The children have their water bottles in the classroom but on a shared table to the side with the idea being that the children may ask to get a drink at any time, and because the water is right there in the class that it will be minimally disruptive. That just didn't work for my DD (she has ASD and ADHD). She either wouldn't think of drinking or wouldn't be brave enough to ask to get a drink or wouldn't be able to work out how to ask because her brain was busy trying to do her schoolwork. This year we insisted that DD be allowed to have her water bottle on her desk. Teacher wasn't thrilled but we put the pressure on and she agreed. DD has been drinking an okay amount most days. Teacher has been away all week and DD has had various replacements all week. She's been coming home having drunk no water at all at school. Presumably the replacements haven't allowed her to have her water at her desk and have made her put it on the shared table.

#29 Not Escapin Xmas

Posted 18 October 2019 - 04:09 PM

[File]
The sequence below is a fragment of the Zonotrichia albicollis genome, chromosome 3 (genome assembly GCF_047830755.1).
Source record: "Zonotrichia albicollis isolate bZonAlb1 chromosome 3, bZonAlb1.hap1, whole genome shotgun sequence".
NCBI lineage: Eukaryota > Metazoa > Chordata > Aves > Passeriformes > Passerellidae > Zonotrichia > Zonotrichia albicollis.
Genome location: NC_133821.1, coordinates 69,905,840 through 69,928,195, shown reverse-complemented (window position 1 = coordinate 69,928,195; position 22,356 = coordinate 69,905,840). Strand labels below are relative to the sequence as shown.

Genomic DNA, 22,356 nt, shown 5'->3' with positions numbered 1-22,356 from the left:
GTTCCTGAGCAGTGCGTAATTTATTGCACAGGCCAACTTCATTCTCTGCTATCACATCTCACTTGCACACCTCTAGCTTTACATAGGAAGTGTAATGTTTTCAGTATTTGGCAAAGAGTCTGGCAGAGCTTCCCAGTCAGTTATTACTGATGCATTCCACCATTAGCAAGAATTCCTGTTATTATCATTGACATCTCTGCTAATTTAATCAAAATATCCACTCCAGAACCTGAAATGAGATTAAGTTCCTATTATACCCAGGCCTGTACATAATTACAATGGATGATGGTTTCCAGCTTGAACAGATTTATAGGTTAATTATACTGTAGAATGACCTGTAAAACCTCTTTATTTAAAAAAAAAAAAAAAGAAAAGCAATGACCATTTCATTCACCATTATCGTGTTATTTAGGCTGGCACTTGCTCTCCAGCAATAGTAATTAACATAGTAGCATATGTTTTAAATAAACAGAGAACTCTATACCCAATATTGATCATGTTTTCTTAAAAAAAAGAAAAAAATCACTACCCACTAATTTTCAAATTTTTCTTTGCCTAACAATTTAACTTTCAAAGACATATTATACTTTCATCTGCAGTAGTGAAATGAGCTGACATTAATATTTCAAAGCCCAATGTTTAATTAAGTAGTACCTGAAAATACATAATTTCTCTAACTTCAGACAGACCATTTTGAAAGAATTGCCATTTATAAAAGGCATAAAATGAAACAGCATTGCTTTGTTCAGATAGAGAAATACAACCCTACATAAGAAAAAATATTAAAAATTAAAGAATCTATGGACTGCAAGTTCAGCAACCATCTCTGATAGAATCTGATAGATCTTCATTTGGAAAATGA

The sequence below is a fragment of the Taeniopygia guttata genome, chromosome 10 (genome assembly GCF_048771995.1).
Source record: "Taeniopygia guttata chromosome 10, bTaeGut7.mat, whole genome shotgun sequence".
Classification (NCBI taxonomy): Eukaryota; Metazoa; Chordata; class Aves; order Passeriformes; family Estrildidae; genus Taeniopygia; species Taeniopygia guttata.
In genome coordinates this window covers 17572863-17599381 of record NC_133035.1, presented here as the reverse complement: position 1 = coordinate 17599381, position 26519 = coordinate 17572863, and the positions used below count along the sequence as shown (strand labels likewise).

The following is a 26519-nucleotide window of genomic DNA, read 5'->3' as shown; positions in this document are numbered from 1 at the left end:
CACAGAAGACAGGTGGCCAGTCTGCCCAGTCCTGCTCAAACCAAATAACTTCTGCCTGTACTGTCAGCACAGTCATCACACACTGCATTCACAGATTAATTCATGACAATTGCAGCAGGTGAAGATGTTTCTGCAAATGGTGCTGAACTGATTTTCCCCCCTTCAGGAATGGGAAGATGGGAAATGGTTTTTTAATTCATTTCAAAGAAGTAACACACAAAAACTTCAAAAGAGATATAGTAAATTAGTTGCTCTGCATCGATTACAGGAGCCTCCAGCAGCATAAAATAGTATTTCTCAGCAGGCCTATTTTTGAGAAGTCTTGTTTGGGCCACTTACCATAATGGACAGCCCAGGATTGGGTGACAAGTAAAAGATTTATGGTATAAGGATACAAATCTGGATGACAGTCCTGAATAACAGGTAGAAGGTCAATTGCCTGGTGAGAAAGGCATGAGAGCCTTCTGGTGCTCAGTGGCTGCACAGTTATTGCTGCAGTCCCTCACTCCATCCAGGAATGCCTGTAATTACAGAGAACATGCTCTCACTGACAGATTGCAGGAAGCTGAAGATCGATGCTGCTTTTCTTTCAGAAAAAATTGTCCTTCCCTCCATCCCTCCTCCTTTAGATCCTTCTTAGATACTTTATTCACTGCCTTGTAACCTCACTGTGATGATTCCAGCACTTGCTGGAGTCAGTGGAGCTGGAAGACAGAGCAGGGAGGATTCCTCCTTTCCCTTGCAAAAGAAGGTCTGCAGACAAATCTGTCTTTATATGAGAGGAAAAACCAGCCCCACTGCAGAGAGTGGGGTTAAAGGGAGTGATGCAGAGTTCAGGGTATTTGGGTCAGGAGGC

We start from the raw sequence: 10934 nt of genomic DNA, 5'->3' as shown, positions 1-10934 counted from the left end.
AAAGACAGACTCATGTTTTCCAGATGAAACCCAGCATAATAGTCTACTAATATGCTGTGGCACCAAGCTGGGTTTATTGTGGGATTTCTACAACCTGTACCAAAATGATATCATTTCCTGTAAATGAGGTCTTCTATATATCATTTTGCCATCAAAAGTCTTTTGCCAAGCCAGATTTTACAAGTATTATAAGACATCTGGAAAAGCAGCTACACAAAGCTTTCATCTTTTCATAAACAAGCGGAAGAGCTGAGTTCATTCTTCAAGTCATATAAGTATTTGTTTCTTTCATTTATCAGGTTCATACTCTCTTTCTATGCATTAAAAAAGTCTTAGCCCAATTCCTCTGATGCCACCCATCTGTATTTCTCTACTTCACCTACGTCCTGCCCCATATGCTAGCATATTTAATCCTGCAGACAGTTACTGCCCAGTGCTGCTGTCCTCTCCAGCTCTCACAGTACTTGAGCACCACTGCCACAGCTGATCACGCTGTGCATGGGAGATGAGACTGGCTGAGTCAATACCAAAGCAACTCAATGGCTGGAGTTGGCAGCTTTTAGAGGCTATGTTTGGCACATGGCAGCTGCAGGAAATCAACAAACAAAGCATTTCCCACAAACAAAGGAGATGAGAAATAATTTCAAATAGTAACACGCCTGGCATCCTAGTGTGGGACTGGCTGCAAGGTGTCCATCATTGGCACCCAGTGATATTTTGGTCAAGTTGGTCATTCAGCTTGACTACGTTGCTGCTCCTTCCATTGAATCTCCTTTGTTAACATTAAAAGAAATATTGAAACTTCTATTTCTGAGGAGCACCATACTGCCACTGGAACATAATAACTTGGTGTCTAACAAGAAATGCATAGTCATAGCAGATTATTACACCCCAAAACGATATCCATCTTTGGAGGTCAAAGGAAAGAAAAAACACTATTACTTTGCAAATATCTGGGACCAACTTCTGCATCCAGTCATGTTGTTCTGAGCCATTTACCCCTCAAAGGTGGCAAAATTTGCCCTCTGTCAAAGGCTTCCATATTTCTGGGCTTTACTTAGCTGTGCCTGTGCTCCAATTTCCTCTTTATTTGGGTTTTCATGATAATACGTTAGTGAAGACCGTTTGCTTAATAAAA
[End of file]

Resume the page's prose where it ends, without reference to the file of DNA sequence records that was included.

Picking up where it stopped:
View PostNasty Teens, on 18 October 2019 - 09:57 AM, said:

Have you tried calling the continence helpline?
https://www.continen...e-helpline.html

Didn't know it existed! Will definitely give that a go too.

Thanks everyone for answering, I really appreciate it. And so does DD, knowing how many other kids are the same :)

I got her to drink about 1.5L this morning, so am going to try that for the next week and see if that helps put things around the right way. Like a PP, I think her hormones are completely back to front.

#30 Riotproof

Posted 18 October 2019 - 04:12 PM

View PostCrombek, on 18 October 2019 - 01:50 PM, said: